After a 49-minute delay, Elon Musk took the stage at 12:19 a.m. EDT last night to announce his much anticipated energy storage product.
It was an awkward presentation, at best, but Musk did introduced the long rumored 10 kWh Powerwall for residential customers and the 100 kWh Powerpack for commercial and utility scale systems that will cost $250 per kWh. Both can be tied together with other Powerwalls or Powerpacks to form bigger energy banks, depending on a customer's needs.
The push into energy storage is a natural one, considering the scale of the 50 GWh Gigafactory, but it's also a risky bet by Musk. Energy storage is already a crowded space and it's difficult to justify the economics of storing energy in most locations today. Here's a look at the good and the bad in Tesla Motors' ( TSLA 1.35% ) new energy products.
A compelling price point
The shocking news from Tesla's energy announcement was the $3,500 sticker price for the 10 kWh Powerwall product. To put this in some perspective, industry sources have told me that they expect lithium-ion battery prices to be low $300s per kWh by early in 2016 and Tesla Motors itself is hoping to reduce costs to around $200 per kWh by 2020.
So, Tesla is already selling small systems for what the industry says its costs are. In all likelihood, Tesla Motors will have razor thin margins on the Powerwall and could even lose money on it early on.
No matter the economics for Tesla Motors, the $3,500 sticker price is at least low enough for the environmentally concerned consumer to consider and may create a market where one doesn't exist today.
Whether or not it makes financial sense to buy one is another story entirely.
Who would buy a Tesla Motors Powerwall?
During his presentation, Musk said that the Powerwall would be perfect for those who live in cold climates or people who don't have electricity today. I don't know how often he thinks ice storms roll through cold climates but as someone who has lived in Minnesota almost all my life I can tell you that backup electricity generation isn't a hot topic of conversation here. I'm equally skeptical of how people who don't currently have electricity could afford a $3,500 energy storage system.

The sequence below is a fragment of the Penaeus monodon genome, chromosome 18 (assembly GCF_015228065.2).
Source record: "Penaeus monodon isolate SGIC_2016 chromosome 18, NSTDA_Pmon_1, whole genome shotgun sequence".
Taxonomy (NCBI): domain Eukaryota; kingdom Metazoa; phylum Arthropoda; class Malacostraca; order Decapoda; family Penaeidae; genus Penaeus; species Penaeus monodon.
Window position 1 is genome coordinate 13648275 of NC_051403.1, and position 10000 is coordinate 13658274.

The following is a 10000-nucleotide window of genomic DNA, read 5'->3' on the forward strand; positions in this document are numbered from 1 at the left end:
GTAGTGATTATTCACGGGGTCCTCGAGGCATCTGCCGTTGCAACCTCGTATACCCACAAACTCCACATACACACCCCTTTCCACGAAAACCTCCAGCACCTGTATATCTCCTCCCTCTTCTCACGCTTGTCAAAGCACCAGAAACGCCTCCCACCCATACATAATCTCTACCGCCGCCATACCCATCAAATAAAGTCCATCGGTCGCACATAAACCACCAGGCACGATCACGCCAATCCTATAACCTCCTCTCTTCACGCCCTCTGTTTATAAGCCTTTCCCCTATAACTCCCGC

Where does energy storage make sense today? Here are a few justifications you can use for energy storage today:
- Where reliability is a real issue -- If you're very concerned about the reliability of the grid or you live in a remote location, like a small island, energy storage may be a perfect solution. There are plenty of businesses that have backup generators and a battery system from Tesla Motors may be a perfect replacement for these customers. Whether or not homeowners put much value on reliability is questionable at this point.
- Freedom from the grid -- If you really want to be free from the grid or make your home 100% green an energy storage system can do that. There's little economic justification for doing so today (except maybe in Hawaii), but early adopters of solar energy didn't have much economic justification either and look at where they led us.
- Avoiding time of use rates -- In locations where time of use rates are in effect it's possible to make an energy storage system pay for itself. Cheap energy could be stored at night and discharged during the day when electricity is expensive and solar energy can augment demand. Of course, there could be regulatory hurdles and it would probably make more sense for a utility to do this with a larger energy storage system like a Powerpack, but the concept would work.
- Avoiding demand charges -- Early energy storage companies have justified their systems to commercial customers by selling them on demand charge reductions. Demand charges are utility charges based on peak electricity demand each month, no matter how long it lasts. If you can reduce a short-term spike in demand with energy storage the cost savings can be substantial. By the way, this is how dozens of companies are already selling commercial energy storage systems in the market today.
- Net metering -- Today, most residential solar systems are paid for using a concept called net metering. Basically, a customer will only pay for the net energy they use and they get free access to the grid to feed electricity while the sun is out and pull electricity when the home needs net energy. Some utilities are challenging this system because it doesn't pay for the infrastructure homeowners use, but if the price homeowners are paid for solar energy is reduced it could be cost effective to save that energy for later use within the home, justifying the cost of the energy storage system.